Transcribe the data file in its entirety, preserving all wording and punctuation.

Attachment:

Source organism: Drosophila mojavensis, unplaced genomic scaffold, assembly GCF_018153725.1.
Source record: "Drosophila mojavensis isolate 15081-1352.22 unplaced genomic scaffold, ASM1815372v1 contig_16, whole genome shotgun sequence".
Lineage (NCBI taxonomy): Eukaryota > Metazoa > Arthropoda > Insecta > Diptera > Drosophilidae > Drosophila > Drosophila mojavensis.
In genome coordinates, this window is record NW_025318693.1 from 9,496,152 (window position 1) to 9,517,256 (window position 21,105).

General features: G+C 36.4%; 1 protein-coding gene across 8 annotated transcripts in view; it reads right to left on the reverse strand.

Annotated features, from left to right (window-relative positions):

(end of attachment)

Source organism: Drosophila mojavensis, unplaced genomic scaffold, assembly GCF_018153725.1.
Source record: "Drosophila mojavensis isolate 15081-1352.22 unplaced genomic scaffold, ASM1815372v1 contig_16, whole genome shotgun sequence".
Lineage (NCBI taxonomy): Eukaryota > Metazoa > Arthropoda > Insecta > Diptera > Drosophilidae > Drosophila > Drosophila mojavensis.
In genome coordinates, this window is record NW_025318693.1 from 9,496,152 (window position 1) to 9,517,256 (window position 21,105).

General features: G+C 36.4%; 1 protein-coding gene across 8 annotated transcripts in view; it reads right to left on the reverse strand.

Annotated features, from left to right (window-relative positions):